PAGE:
Winner of prestigious World Press Photo award disqualified
Contemporary Issues 3rd Prize, stories
BLUE SKY DAYS
16 December 2013
Students in a schoolyard in El Dorado County, California.
Several thousand people have been killed by covert U.S. drone strikes since 2004. The photographer bought his own drone, mounted a camera and traveled across the United States looking for situations similar to those mentioned in strike reports from Pakistan and Yemen, including weddings, funerals, and groups of people praying or exercising. He also flew his camera over settings in which drones are used to less lethal effect, such as prisons, oil fields and the U.S.-Mexico border.
It was in the afternoon. I was sitting on my grandpa’s couch. The door was slightly open, and I saw light coming through, washed out between the white door and white walls. All of a sudden it all started making sense. I could relate what I was seeing with what I felt. John and Prova, my grandparents. Growing up, I found much love and care from them. They were young and strong.
As time went by, it shaped everything in its own way. Bodies took different forms and relations went distant. Grandma’s hair turned gray, the walls started peeling off and the objects were all that remained. Everything was contained into one single room. They always love the fact that I take pictures of them, because then I spend more time with them, and they don’t feel lonely anymore. After Prova passed away, I try to visit more so John can talk. He tells me stories of their early life, and how they met. There are so many stories. Here, life is silent, suspended. Everything is on a wait; A wait for something that I don’t completely understand.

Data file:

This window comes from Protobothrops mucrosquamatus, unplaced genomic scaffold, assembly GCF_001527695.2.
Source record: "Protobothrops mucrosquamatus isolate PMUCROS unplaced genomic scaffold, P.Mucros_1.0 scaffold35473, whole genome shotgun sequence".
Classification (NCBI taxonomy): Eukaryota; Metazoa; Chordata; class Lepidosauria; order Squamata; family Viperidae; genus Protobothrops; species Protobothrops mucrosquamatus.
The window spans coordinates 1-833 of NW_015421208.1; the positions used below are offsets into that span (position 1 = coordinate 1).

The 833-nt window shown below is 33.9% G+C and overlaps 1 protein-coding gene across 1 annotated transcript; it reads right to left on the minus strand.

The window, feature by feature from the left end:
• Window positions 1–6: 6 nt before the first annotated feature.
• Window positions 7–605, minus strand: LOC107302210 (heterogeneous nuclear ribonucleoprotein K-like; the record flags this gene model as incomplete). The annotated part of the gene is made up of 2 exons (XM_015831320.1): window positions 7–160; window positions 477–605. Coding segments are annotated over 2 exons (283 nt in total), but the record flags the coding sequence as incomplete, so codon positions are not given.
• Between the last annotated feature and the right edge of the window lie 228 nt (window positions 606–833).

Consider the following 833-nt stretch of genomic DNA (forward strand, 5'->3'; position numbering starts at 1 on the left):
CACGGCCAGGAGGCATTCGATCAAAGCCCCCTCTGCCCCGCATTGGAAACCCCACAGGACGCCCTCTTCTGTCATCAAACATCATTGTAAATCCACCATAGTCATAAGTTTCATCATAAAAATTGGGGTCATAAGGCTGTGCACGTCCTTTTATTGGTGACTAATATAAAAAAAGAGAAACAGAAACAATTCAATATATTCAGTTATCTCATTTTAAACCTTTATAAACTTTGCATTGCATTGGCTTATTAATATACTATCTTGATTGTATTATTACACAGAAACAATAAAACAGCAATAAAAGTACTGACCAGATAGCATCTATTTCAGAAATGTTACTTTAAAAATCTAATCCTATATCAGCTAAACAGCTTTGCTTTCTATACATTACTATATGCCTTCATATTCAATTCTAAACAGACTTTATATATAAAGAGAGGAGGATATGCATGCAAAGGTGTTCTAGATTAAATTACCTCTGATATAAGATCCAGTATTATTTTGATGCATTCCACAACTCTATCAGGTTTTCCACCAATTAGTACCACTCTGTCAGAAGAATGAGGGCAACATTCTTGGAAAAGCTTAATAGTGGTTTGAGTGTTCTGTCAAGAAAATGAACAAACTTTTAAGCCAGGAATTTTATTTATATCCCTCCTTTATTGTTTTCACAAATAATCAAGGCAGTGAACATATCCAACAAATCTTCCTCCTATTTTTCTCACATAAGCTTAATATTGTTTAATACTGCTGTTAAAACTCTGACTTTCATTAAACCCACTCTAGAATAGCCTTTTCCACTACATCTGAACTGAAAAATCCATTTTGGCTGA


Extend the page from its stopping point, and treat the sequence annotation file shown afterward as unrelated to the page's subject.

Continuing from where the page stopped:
Islamic State (IS) group militants stand near an airstrike on Tilsehir hill on the Turkish border with Syria at the village of Yumurtalik, Sanliurfa province, Turkey. After the flashpoint Syrian border town of Kobani came under assault by the extremist group, Turkish President Recep Tayyip Erdogan decided to allow 200 Iraqi Kurd peshmerga fighters to travel through Turkey to come to the town’s defense.
A young girl was wounded during clashes between riot police and protestors after the funeral of Berkin Elvan, a 15-year-old boy who died from injuries suffered during anti-government protests. Riot police fired tear gas and water cannons at protestors in the capital Ankara, while in Istanbul, crowds shouting anti-government slogans lit a huge fire as they made their way to a cemetery for the boy’s burial.
Laurinda waits in her purple dress for the bus that will take her to Sunday School. She is among the many socially isolated young women in disadvantaged communities in Australia facing entrenched poverty, racism, trans-generational trauma, violence, addiction, and a range of other barriers to health and well-being.
Twin brothers Igor and Arthur hand out chocolates to their classmates to celebrate their ninth birthday. When they were two years old, their mother travelled to Moscow to work in the construction field and later died; they have no father. They are among thousands of children growing up without their parents in the Moldovan countryside. Young people have fled the country, leaving a dwindling elderly population and young children.